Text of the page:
Love One Another (No More Condemnation)

*The following word was given to me November 26-27, 2021.

“There is therefore now no condemnation to them which are in Christ Jesus, who walk not after the flesh, but after the Spirit. For the law of the Spirit of life in Christ Jesus hath made me free from the law of sin and death.” (Rms 8:1-2)

My people remain bound by the law, by religious rules and ordinances. They carry the weight of condemnation placed upon them by other men. I have set them free to walk in the Spirit, to follow my Voice (Gal 5:16), yet they load up one another with bags of guilt and needless works of the flesh, how to dress, how to speak, where to be at certain times, yea, even sins of the past I have washed clean.

“That man cannot do because he was once …”

What he was, he need not be anymore, saith the Lord. Who he was and his previous manner of life, I have forgiven and set him free of. He need not ever look back on it, save to give testimony.

My people bring the condemnation. I do not. The church binds and convicts the soul I have released from mental and spiritual bondage. They have fashioned chains made of practices, of division in name (of bodies of believers, of bodies politic, of race or culture), lines of thought not brought by me.

“And ought not this woman, being a daughter of Abraham, WHOM SATAN HATH BOUND, lo, these eighteen years, be LOOSED from this bond on the sabbath day?” (Lk 13:16)

Satan hath entered my church wearing suit and tie and labeled himself Pastor and Deacon. “This woman SHOULD NOT be healed on a Sabbath,” the synagogue ruler said. She SHOULD NOT, because I proved that she COULD BE. God, which worked the miracle, observed not their calendar.

The woman with the issue of blood was healed BECAUSE OF HER FAITH. It was her faith that broke the rules of the law forbidding her approach. Did I condemn her for being in the throng? No, I said, “Go in peace, and be whole of thy plague.” (Mk 5:34) She feared what had happened in her in while breaking the law; she feared I would do as the Pharisees would, in seeing her there. Those meant to bring Presence into the temple brought condemnation instead.

I condemned sin in the flesh. I did not condemn the sinner. (Rm 8:3) I brought freedom from sin and gave the glory of my righteousness to all who would believe … WITHOUT the law’s weighty demands. And yet I observed the law, as there was no sin found in me (Heb 4:15), and I could, therefore, be the final sacrifice.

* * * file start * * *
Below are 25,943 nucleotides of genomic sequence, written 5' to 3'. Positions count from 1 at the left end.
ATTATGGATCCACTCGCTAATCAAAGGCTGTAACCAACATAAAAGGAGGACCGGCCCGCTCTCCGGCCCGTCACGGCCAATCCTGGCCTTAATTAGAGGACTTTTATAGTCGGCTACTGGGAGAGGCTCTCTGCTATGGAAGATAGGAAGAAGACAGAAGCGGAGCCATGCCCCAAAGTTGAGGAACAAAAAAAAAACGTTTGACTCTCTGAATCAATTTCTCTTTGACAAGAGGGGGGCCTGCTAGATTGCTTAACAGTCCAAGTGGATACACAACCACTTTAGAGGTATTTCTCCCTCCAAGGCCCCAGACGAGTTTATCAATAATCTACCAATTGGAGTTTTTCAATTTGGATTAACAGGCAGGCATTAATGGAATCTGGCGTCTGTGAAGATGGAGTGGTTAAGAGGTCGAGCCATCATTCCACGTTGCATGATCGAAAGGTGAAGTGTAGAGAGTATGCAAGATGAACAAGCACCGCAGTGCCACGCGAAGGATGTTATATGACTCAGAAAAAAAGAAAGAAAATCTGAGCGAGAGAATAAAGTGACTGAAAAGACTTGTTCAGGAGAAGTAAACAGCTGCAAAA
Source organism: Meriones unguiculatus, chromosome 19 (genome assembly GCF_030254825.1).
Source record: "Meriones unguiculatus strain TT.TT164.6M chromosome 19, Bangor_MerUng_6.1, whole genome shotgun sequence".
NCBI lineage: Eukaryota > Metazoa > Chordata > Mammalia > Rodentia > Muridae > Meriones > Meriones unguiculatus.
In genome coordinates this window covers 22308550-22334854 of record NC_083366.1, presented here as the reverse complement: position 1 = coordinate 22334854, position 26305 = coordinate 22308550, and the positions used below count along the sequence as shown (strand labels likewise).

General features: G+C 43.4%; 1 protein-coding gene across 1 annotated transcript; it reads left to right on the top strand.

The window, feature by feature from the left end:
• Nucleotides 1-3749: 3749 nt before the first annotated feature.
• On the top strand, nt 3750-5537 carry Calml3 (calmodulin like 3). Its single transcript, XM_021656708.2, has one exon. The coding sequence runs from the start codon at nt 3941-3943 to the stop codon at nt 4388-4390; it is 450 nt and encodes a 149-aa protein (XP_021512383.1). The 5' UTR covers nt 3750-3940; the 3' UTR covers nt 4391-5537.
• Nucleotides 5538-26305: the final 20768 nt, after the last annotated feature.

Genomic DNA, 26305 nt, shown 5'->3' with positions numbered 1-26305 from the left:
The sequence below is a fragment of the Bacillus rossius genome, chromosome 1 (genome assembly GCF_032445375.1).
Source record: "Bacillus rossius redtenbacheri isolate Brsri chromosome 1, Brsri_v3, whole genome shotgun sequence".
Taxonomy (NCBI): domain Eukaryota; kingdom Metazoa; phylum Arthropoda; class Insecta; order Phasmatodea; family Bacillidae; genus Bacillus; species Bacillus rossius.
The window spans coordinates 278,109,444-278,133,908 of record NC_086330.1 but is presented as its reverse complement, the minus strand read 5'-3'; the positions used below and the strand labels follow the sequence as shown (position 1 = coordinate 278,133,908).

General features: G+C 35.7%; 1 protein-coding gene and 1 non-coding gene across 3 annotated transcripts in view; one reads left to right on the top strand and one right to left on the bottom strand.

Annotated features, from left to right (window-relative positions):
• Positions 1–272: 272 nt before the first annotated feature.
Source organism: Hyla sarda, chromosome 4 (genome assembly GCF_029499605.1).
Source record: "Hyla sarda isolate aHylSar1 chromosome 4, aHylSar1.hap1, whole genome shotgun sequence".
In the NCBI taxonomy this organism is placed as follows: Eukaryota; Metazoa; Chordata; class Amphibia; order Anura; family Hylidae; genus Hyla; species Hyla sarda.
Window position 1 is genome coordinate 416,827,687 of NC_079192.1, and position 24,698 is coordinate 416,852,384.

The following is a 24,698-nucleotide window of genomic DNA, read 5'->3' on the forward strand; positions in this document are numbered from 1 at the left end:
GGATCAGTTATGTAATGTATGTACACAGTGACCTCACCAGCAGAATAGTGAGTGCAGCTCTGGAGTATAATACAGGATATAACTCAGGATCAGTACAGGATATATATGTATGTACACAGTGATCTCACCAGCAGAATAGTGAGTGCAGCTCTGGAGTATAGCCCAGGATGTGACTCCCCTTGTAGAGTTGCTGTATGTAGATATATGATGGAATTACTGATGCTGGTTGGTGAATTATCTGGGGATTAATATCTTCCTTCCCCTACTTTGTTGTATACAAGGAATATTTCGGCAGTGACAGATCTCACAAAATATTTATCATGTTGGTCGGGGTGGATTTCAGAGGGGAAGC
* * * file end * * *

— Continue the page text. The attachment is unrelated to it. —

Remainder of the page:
There need be no condemnation on anyone; I have carried it all.

When have I refused salvation because of the condemnations the church has formed? I cannot save because he or she came from “there.” I cannot save because this one felt convicted at the church of some particular pastor. I cannot save while knowing who they are in their flesh.

Is not saving because of “who they are" they point?

I came to save the lost, so bring me the lost. It matters not what condition they are in, nor if the one ministering is young and in fashion or older and of another decade. It matters not what denomination they profess, as there is but one church and all members are mine. No one is saved as Baptist only, nor solely Pentecostal, nor simply Catholic. Nor as Jew, nor as Greek. (1Co 12:13; Gal 3:28) Ye are made new creations IN CHRIST. (2Co 5:17; Gal 6:15) I am the only condition required.

What did I speak to the Pharisees of this matter? They condemned those they were meant to “save.”

“Woe unto you, scribes and Pharisees, hypocrites! for ye compass sea and land to make one proselyte, and when he is made, ye make him twofold more the child of hell than yourselves.” (Mk 23:15)

They, in fact, created more of their same kind, a people loaded with fear, prejudice, and condemnation, willing, at the drop of the hat, to condemn a Man who came to restore them to righteousness. I came for their benefit. I came out of the Father’s love, yet crucifixion was their goal for me and hell their destination.

“Therefore, brethren, we are debtors, not to the flesh, to live after the flesh. For if ye live after the flesh, ye shall die: but if ye through the Spirit do mortify the deeds of the body, ye shall live.” (Rm 8:12-13)

I would tell you a tale.

A very tall man entered a very short church. One member brought him a label to wear. “Exceedingly tall,” it said. Another dug him a pit to stand in. “He should be on our level,” they said. A third man led him in a sinner’s prayer, rebuking his tallness, and the very tall man walked out, one hour later, still tall, but now condemned for it. And without knowledge of me.

Could this man stop being tall? Was not his height the result of his genetics I created? Is the God of heaven, the Savior of the world, concerned with his stature at all and apt to refuse because he ought to be five-foot-six? Nay, nor worried about a person’s sexual sins or errant drug habits or crimes they have committed. Nor that this one is plain, having never strayed, and from a New England state. Nor that another grew up in a poor country, having never eaten with a spoon and a fork.